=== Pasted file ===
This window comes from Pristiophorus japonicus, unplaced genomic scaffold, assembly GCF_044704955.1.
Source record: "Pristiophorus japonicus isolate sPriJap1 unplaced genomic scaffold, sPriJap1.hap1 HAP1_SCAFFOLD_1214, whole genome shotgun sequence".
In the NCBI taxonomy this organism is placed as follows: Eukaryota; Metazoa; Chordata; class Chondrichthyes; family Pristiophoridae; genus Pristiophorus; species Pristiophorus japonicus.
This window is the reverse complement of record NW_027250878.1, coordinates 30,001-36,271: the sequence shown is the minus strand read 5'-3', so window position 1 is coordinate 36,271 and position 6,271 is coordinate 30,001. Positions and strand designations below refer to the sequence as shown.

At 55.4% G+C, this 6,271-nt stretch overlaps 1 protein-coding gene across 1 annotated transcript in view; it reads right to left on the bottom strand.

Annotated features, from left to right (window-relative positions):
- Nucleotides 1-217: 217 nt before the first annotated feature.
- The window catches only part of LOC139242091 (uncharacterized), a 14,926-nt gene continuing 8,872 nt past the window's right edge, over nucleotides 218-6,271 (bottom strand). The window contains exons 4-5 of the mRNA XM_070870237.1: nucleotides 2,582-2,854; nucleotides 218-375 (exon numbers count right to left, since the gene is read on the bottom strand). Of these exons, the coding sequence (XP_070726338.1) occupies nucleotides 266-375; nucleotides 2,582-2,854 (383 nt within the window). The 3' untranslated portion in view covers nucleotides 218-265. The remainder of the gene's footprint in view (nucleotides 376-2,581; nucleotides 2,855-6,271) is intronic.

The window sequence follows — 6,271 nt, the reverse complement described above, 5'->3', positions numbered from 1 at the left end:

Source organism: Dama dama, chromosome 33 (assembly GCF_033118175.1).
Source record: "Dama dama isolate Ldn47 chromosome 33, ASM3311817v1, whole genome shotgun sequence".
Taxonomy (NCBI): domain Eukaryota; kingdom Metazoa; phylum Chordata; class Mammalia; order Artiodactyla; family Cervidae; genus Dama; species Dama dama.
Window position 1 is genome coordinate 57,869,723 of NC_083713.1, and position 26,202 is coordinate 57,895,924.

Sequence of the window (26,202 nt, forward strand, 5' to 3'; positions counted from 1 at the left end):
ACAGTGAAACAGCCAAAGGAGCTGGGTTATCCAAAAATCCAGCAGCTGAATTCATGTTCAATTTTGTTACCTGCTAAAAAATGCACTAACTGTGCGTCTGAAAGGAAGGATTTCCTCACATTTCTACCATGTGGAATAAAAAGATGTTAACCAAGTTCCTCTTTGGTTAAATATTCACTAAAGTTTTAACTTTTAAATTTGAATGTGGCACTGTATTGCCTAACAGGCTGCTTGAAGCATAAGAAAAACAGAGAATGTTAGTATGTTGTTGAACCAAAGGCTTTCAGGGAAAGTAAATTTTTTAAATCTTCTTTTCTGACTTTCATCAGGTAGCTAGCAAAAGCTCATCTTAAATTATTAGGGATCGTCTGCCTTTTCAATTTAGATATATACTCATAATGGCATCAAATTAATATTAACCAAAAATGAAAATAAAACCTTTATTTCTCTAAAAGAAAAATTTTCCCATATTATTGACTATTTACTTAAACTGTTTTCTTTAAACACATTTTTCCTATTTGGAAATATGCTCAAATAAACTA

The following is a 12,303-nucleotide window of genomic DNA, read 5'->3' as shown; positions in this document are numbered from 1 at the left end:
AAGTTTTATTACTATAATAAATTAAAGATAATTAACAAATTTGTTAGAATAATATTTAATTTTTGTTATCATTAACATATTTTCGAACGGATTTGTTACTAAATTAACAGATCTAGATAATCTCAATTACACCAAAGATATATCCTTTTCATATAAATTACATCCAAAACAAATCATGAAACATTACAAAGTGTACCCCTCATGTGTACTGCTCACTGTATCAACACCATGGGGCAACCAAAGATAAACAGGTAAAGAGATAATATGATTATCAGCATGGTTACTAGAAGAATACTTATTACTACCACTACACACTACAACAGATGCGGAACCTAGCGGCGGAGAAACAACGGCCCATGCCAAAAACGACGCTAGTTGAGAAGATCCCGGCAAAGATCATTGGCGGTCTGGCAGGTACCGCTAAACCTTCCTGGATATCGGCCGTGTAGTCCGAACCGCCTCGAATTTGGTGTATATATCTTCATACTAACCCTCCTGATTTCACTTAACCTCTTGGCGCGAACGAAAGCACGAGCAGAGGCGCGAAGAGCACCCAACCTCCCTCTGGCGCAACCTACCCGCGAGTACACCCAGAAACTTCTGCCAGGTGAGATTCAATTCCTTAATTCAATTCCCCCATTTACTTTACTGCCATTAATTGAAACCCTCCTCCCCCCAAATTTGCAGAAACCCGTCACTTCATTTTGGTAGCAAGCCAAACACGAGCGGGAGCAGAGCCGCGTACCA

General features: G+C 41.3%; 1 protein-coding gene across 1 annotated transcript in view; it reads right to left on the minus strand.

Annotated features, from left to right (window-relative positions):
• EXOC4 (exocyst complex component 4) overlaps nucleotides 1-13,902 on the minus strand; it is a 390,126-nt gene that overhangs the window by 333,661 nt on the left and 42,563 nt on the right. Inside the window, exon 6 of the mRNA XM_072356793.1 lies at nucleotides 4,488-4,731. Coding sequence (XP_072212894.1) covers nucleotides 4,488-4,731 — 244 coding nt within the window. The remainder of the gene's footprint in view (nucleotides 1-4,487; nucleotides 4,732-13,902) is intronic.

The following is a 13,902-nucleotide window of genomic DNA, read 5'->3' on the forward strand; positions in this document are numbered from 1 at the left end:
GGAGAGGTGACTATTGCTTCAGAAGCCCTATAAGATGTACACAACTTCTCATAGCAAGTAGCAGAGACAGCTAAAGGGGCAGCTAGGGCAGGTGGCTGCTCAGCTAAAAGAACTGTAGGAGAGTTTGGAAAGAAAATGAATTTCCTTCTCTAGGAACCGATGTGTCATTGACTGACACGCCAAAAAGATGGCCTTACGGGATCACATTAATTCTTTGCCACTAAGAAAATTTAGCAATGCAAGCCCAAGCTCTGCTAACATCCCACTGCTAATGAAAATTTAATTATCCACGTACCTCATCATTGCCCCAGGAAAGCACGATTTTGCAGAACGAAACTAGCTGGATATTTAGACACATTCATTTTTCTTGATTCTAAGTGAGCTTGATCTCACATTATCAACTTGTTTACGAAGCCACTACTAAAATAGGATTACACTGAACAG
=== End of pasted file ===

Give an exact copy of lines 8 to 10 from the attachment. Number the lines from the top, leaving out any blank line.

- The window catches only part of LOC139242091 (uncharacterized), a 14,926-nt gene continuing 8,872 nt past the window's right edge, over nucleotides 218-6,271 (bottom strand). The window contains exons 4-5 of the mRNA XM_070870237.1: nucleotides 2,582-2,854; nucleotides 218-375 (exon numbers count right to left, since the gene is read on the bottom strand). Of these exons, the coding sequence (XP_070726338.1) occupies nucleotides 266-375; nucleotides 2,582-2,854 (383 nt within the window). The 3' untranslated portion in view covers nucleotides 218-265. The remainder of the gene's footprint in view (nucleotides 376-2,581; nucleotides 2,855-6,271) is intronic.

The window sequence follows — 6,271 nt, the reverse complement described above, 5'->3', positions numbered from 1 at the left end:

Source organism: Dama dama, chromosome 33 (assembly GCF_033118175.1).